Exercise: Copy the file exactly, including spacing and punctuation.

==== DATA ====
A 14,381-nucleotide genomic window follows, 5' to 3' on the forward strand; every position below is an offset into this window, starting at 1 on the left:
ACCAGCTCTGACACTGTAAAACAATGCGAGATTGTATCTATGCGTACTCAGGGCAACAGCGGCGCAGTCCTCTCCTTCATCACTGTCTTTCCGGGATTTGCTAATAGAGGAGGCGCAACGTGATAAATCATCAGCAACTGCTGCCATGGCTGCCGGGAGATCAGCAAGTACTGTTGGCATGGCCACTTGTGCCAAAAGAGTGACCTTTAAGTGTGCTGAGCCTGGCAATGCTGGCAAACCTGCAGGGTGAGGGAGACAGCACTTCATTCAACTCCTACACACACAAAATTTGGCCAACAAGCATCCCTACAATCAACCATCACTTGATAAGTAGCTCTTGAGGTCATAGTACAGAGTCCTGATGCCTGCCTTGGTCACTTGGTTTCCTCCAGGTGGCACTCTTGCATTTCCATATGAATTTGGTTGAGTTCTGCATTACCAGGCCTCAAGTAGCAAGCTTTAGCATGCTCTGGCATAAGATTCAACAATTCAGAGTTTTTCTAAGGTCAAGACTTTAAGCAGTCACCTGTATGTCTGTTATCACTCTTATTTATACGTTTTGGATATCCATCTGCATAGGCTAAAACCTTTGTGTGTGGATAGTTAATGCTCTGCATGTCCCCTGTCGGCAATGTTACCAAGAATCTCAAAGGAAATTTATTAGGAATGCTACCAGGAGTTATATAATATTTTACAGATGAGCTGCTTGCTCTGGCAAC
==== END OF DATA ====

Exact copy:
A 14,381-nucleotide genomic window follows, 5' to 3' on the forward strand; every position below is an offset into this window, starting at 1 on the left:
ACCAGCTCTGACACTGTAAAACAATGCGAGATTGTATCTATGCGTACTCAGGGCAACAGCGGCGCAGTCCTCTCCTTCATCACTGTCTTTCCGGGATTTGCTAATAGAGGAGGCGCAACGTGATAAATCATCAGCAACTGCTGCCATGGCTGCCGGGAGATCAGCAAGTACTGTTGGCATGGCCACTTGTGCCAAAAGAGTGACCTTTAAGTGTGCTGAGCCTGGCAATGCTGGCAAACCTGCAGGGTGAGGGAGACAGCACTTCATTCAACTCCTACACACACAAAATTTGGCCAACAAGCATCCCTACAATCAACCATCACTTGATAAGTAGCTCTTGAGGTCATAGTACAGAGTCCTGATGCCTGCCTTGGTCACTTGGTTTCCTCCAGGTGGCACTCTTGCATTTCCATATGAATTTGGTTGAGTTCTGCATTACCAGGCCTCAAGTAGCAAGCTTTAGCATGCTCTGGCATAAGATTCAACAATTCAGAGTTTTTCTAAGGTCAAGACTTTAAGCAGTCACCTGTATGTCTGTTATCACTCTTATTTATACGTTTTGGATATCCATCTGCATAGGCTAAAACCTTTGTGTGTGGATAGTTAATGCTCTGCATGTCCCCTGTCGGCAATGTTACCAAGAATCTCAAAGGAAATTTATTAGGAATGCTACCAGGAGTTATATAATATTTTACAGATGAGCTGCTTGCTCTGGCAAC